“I know that there are people all across this country who are suffering tonight. Suffering the loss of a loved one to intolerable circumstances, like the Floyd family, or to the virus that is still gripping our nation. Suffering economic hardships, whether due to COVID-19 or entrenched inequalities in our system. And I know that a grief that dark and deep may at times feel too heavy to bear.

“I know.

“And I also know that the only way to bear it is to turn all that anguish to purpose. So tonight, I ask all of America to join me — not in denying our pain or covering it over — but using it to compel our nation across this turbulent threshold into the next phase of progress, inclusion, and opportunity for our great democracy.”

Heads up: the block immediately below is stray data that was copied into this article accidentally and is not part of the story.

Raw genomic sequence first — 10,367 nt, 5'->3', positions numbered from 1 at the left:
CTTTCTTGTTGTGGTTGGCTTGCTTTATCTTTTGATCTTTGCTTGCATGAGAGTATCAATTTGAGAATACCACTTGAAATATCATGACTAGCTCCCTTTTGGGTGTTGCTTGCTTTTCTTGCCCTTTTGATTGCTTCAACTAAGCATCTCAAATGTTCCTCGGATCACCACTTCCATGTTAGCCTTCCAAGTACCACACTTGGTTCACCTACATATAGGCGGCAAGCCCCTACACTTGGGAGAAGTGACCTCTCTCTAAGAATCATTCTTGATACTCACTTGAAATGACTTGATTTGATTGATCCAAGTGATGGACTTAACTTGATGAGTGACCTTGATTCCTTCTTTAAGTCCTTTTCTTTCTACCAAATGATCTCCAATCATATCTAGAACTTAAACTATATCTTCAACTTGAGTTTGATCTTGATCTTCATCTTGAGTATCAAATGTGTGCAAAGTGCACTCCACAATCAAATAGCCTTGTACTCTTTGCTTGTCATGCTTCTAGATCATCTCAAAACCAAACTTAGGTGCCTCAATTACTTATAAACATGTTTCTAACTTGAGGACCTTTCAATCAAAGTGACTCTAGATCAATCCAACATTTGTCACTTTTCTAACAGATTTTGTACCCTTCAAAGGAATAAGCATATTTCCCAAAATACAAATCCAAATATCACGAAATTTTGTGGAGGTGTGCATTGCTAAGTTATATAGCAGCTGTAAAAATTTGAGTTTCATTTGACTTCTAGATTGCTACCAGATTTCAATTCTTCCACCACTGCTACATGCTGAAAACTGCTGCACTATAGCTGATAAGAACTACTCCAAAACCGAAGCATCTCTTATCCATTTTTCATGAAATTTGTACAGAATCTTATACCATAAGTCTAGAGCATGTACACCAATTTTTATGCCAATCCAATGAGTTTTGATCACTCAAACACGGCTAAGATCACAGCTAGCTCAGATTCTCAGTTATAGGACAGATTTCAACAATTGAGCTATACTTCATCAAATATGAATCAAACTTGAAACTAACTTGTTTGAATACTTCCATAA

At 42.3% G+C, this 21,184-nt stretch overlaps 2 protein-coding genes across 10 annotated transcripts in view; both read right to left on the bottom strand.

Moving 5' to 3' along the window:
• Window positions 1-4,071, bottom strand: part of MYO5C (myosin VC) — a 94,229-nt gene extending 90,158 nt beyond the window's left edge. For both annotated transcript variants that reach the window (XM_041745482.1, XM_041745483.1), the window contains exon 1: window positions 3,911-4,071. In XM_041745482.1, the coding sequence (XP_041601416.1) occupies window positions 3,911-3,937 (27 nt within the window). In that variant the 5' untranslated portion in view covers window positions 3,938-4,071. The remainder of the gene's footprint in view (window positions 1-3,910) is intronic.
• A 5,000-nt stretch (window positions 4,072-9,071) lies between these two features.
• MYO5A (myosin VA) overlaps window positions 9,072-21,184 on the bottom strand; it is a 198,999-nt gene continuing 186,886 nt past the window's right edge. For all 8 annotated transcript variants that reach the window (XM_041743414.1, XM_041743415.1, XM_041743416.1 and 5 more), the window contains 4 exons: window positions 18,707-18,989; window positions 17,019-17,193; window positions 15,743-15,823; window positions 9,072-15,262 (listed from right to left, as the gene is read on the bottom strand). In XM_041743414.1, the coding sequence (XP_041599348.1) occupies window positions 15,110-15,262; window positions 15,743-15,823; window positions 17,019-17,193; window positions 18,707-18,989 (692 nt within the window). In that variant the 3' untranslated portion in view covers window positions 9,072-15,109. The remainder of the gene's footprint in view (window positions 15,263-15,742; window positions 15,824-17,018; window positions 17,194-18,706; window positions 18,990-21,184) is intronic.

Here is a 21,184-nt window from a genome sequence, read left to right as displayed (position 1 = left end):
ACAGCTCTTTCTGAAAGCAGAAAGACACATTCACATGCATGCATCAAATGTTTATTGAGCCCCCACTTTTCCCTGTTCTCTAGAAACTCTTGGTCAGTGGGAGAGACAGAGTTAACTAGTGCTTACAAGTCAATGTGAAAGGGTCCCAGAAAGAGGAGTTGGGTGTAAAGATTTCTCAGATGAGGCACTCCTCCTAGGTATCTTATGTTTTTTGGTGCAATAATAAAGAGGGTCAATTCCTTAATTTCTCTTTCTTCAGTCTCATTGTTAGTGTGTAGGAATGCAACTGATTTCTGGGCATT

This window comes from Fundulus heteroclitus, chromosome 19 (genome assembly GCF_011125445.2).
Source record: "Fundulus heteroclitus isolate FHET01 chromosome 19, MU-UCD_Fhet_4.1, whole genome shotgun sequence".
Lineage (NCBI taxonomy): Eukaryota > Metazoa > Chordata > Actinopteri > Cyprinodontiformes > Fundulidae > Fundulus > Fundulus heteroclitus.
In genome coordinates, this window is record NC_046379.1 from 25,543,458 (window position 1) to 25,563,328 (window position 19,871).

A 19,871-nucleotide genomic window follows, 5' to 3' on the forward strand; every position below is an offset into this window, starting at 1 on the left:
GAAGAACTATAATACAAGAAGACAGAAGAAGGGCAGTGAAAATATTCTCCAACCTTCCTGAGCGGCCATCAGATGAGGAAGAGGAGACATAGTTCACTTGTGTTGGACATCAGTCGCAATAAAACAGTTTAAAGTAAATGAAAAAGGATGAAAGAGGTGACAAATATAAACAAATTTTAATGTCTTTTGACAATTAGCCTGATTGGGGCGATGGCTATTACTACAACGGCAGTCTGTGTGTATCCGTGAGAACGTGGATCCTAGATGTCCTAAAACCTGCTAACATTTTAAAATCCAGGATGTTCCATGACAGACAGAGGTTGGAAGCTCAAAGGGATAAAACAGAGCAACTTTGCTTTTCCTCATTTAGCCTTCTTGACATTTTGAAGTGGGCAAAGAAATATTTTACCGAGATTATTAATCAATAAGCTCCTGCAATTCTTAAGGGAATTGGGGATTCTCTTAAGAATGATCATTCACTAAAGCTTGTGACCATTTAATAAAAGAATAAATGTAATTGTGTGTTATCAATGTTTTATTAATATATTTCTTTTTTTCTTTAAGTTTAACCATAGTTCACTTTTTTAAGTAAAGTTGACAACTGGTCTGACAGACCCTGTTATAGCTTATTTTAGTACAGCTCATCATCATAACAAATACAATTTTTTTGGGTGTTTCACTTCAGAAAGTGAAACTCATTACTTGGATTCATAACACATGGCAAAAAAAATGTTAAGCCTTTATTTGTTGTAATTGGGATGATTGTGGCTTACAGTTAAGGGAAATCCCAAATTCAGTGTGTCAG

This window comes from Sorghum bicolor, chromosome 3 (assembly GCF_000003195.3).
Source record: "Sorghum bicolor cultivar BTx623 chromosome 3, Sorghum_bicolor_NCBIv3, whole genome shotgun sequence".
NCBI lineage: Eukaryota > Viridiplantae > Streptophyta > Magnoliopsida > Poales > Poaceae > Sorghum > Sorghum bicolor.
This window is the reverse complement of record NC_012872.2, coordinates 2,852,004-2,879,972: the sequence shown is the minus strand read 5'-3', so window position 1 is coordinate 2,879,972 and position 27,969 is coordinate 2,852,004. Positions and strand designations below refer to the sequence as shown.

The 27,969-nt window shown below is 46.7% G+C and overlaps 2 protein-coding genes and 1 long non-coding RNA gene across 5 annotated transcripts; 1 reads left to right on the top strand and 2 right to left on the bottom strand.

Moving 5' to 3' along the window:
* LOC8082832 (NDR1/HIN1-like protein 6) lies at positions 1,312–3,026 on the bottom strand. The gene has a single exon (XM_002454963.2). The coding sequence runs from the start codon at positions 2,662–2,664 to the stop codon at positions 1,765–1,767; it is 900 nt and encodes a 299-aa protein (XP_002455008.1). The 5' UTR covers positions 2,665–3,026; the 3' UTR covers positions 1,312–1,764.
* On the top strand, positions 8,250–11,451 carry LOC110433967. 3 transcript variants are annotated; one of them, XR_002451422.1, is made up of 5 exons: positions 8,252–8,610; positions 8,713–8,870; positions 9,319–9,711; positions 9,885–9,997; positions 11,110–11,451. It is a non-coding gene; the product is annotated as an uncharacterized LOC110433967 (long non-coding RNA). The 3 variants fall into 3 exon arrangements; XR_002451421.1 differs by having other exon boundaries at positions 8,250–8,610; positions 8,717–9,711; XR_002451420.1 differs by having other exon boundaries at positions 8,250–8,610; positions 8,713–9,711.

This was a more dignified statement than Mr Biden’s comment “you ain’t black” if you vote for Trump.

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Bring back the fish counters

Sainsbury’s and Tesco cut back their fresh fish counters to tackle the hoarding demand for other groceries at the start of the lock down. It is time to bring them back. Indeed, it is time to open  more and reverse the trends of recent years. where  some retailers were closing fresh fish and meat counters anyway.

The UK fishing industry had become  very dependent on the catering trades and on export for its fish sales. Retailers are busily importing packaged fish. The Covid 19 policy assault on the hospitality industry, and the end of the Common Fisheries Policy, provides an ideal time for a re think.

The aims  of getting control of our fishery back is twofold. We both wish to catch less to allow stocks to rebuild from the damage of the CFP, and greatly increase the proportion of the catch to be landed in  the UK so we can eat  more of our own fish. This is not difficult given the huge amount of fish taken by other countries every year under the CFP.